Pierre Trudeau was Canada’s most successful liberal leader. However, his career-long fight with Quebec separatists also glamorized a bitter, deeply illiberal tendency in federalist thinking right across the country. There was, simply, nothing lighthearted or openminded about his utterances or his arguments about Canada’s federation. We honor his memory: to this day, it’s just common sense to dismiss any talk of Quebec independence as nihilistic in the rest of Canada, and suicidal stupidity in Quebec.
Federalism—for Quebec in Canada or, someday for that matter, for Canada in a larger union with the US—should remain a positive ideal for liberals and conservatives who want to maximize their freedom and their influence for good in the world. That said, however, it’s not our duty to encumber any new discussion in Quebec about its options with contemptuous clichés: that they’d fail on their own and that their ideal alternative—"sovereignty association"—is unworkable.
That option is second-best, as are all sorts of federal models, but it could turn out to be what Quebecers want, and accommodating what a clear majority of people want is surely better than using fear to hold that clear majority in this federation.
David Frum offered the classic blunt-force antiseparatist argument in his pre-election column last weekend, “The real reason that separatism is dead.” He doesn’t deign to evoke Trudeau’s victorious liberal spirit. Rather, he points to the crowd scrambling out a burning theater: “Look at the European Union.”
“An independent Quebec would be crazy to stay on the same currency as the rest of Canada. If it did, it would find itself exactly in the position of Spain and Italy relative to Germany. No, worse than that — in the position of Argentina relative to the United States during Argentina’s brief tragic experiment with 'dollarization' in the early 2000s.
“The great lesson of the past dozen years of currency experiments is: Currency union without fiscal union leads to financial crisis and economic depression.
“If Quebec breaks the fiscal union with Canada, it must for its own sake exit the currency union too. Which means that Quebeckers will awake the next day to huge depreciations of their salaries, benefits, and savings.”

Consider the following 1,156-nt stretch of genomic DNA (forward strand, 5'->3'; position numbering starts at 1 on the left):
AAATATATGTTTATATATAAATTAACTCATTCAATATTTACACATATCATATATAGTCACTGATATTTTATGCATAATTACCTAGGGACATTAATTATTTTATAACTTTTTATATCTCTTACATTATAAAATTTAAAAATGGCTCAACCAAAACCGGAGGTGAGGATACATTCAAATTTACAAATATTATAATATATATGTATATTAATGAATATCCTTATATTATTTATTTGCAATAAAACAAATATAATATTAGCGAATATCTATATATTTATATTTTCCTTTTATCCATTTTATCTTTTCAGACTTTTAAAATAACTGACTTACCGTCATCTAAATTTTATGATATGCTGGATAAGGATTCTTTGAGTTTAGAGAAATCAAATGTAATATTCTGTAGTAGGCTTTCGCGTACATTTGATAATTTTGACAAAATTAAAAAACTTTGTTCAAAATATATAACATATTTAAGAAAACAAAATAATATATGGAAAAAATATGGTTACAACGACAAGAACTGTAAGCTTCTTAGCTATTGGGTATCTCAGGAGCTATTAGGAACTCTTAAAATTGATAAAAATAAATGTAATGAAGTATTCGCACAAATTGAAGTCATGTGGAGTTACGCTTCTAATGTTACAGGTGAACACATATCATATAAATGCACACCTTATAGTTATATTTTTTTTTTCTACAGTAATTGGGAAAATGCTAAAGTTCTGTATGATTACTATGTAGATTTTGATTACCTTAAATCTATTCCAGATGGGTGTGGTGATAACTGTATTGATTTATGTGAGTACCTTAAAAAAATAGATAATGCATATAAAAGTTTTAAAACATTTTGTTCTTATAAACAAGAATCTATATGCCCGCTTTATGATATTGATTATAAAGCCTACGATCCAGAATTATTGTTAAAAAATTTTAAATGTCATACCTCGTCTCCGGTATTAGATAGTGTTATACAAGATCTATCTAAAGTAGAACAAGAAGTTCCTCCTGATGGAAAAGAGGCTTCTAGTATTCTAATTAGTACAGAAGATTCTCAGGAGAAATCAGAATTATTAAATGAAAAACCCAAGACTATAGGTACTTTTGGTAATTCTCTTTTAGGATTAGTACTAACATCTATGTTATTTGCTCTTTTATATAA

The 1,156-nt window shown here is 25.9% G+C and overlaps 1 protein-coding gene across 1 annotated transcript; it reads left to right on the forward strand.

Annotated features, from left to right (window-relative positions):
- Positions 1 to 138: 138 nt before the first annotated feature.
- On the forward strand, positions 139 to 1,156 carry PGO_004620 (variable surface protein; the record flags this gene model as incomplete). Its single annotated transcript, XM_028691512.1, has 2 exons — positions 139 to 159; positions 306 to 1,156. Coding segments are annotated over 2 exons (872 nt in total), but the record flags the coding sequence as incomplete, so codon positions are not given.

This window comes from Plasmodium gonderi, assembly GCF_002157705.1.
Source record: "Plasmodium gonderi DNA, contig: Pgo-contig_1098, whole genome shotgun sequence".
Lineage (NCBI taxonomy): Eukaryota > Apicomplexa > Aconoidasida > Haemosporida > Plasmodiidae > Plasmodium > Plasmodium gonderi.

A politically sovereign Quebec operating within a common market and currency union with Canada—or, indeed, along with Canada, using the US dollar—is likely a vision beyond the competence of premier-elect Pauline Marois to sell, let alone negotiate. However, worldly David Frum’s contempt for the idea is unconvincing.
Compared to the rest of North America, Quebec isn’t another Spain, Greece, or Argentina. It’s economic potential and technological competence put it closer to the Netherlands and France.
Its human and resource potential is above average on this continent. Sure, it needs a responsible government. But it doesn’t need a fiscal straight jacket or massive IMF loans to manage and finance its public services and infrastructure.
The Great Recession hasn’t killed global capitalism and won’t destroy the eurozone. The survivors are determined to preserve both. No one outside Tory dinner clubs in London imagines that the countries of Northern Europe can’t govern their affairs within the eurozone, along with significant nation fiscal autonomy. On this continent, the collapse of the housing markets in Nevada, California, and Florida didn’t put the US currency union in doubt or lead to socializing the banks.
Of course, it’s verboten to imagine aloud that after a successful pro-independence referendum, embittered Canadian federalists and victorious Quebec separatists could act promptly in their collective interests. However, if Frum looks a little closer at Europe, he might note that winners and losers in half a dozen languages are making massive sacrifices, financially and politically, to preserve the euro and their young federation.